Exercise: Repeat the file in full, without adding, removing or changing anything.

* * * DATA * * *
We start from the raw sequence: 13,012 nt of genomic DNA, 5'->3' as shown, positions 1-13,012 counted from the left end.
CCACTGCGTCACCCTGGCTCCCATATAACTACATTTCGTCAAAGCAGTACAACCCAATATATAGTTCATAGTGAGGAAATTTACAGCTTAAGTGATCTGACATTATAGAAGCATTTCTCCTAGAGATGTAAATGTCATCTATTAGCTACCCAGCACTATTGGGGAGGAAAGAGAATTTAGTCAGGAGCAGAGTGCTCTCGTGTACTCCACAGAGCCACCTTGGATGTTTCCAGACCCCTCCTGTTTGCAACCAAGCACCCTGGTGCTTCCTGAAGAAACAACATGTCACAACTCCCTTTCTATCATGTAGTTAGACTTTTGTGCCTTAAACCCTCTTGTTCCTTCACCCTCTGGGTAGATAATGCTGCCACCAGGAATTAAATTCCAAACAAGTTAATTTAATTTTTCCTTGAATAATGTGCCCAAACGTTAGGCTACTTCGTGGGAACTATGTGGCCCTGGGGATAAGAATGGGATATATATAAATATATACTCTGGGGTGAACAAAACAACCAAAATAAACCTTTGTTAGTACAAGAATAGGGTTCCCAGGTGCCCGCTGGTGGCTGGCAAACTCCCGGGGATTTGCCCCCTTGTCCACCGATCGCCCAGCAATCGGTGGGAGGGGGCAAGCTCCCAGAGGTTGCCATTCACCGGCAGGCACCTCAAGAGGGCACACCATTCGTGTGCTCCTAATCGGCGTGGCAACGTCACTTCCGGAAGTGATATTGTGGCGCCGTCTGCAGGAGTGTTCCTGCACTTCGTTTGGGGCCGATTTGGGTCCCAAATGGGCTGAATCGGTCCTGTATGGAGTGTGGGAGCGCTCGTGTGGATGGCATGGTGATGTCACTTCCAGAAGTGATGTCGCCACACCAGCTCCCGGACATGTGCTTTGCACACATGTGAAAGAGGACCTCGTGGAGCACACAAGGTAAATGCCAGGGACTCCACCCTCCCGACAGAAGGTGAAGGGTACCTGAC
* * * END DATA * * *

We start from the raw sequence: 13,012 nt of genomic DNA, 5'->3' as shown, positions 1-13,012 counted from the left end.
CCACTGCGTCACCCTGGCTCCCATATAACTACATTTCGTCAAAGCAGTACAACCCAATATATAGTTCATAGTGAGGAAATTTACAGCTTAAGTGATCTGACATTATAGAAGCATTTCTCCTAGAGATGTAAATGTCATCTATTAGCTACCCAGCACTATTGGGGAGGAAAGAGAATTTAGTCAGGAGCAGAGTGCTCTCGTGTACTCCACAGAGCCACCTTGGATGTTTCCAGACCCCTCCTGTTTGCAACCAAGCACCCTGGTGCTTCCTGAAGAAACAACATGTCACAACTCCCTTTCTATCATGTAGTTAGACTTTTGTGCCTTAAACCCTCTTGTTCCTTCACCCTCTGGGTAGATAATGCTGCCACCAGGAATTAAATTCCAAACAAGTTAATTTAATTTTTCCTTGAATAATGTGCCCAAACGTTAGGCTACTTCGTGGGAACTATGTGGCCCTGGGGATAAGAATGGGATATATATAAATATATACTCTGGGGTGAACAAAACAACCAAAATAAACCTTTGTTAGTACAAGAATAGGGTTCCCAGGTGCCCGCTGGTGGCTGGCAAACTCCCGGGGATTTGCCCCCTTGTCCACCGATCGCCCAGCAATCGGTGGGAGGGGGCAAGCTCCCAGAGGTTGCCATTCACCGGCAGGCACCTCAAGAGGGCACACCATTCGTGTGCTCCTAATCGGCGTGGCAACGTCACTTCCGGAAGTGATATTGTGGCGCCGTCTGCAGGAGTGTTCCTGCACTTCGTTTGGGGCCGATTTGGGTCCCAAATGGGCTGAATCGGTCCTGTATGGAGTGTGGGAGCGCTCGTGTGGATGGCATGGTGATGTCACTTCCAGAAGTGATGTCGCCACACCAGCTCCCGGACATGTGCTTTGCACACATGTGAAAGAGGACCTCGTGGAGCACACAAGGTAAATGCCAGGGACTCCACCCTCCCGACAGAAGGTGAAGGGTACCTGAC